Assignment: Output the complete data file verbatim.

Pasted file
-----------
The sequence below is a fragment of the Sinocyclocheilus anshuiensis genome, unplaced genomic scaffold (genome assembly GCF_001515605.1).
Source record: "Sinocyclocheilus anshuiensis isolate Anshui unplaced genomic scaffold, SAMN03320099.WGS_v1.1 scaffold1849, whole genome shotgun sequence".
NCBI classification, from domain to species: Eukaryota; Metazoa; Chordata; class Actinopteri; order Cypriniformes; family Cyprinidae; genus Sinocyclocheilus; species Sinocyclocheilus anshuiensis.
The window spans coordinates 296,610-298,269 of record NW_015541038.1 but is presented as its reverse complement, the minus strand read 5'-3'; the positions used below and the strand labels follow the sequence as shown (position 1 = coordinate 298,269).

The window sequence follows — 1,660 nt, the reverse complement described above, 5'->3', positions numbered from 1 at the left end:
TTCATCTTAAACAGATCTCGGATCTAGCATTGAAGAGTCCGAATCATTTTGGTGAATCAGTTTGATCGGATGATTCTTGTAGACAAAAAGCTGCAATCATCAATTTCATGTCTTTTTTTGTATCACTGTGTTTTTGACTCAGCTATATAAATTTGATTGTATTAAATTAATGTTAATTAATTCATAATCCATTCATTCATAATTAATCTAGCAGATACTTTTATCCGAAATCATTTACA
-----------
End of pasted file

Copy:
The sequence below is a fragment of the Sinocyclocheilus anshuiensis genome, unplaced genomic scaffold (genome assembly GCF_001515605.1).
Source record: "Sinocyclocheilus anshuiensis isolate Anshui unplaced genomic scaffold, SAMN03320099.WGS_v1.1 scaffold1849, whole genome shotgun sequence".
NCBI classification, from domain to species: Eukaryota; Metazoa; Chordata; class Actinopteri; order Cypriniformes; family Cyprinidae; genus Sinocyclocheilus; species Sinocyclocheilus anshuiensis.
The window spans coordinates 296,610-298,269 of record NW_015541038.1 but is presented as its reverse complement, the minus strand read 5'-3'; the positions used below and the strand labels follow the sequence as shown (position 1 = coordinate 298,269).

The window sequence follows — 1,660 nt, the reverse complement described above, 5'->3', positions numbered from 1 at the left end:
TTCATCTTAAACAGATCTCGGATCTAGCATTGAAGAGTCCGAATCATTTTGGTGAATCAGTTTGATCGGATGATTCTTGTAGACAAAAAGCTGCAATCATCAATTTCATGTCTTTTTTTGTATCACTGTGTTTTTGACTCAGCTATATAAATTTGATTGTATTAAATTAATGTTAATTAATTCATAATCCATTCATTCATAATTAATCTAGCAGATACTTTTATCCGAAATCATTTACA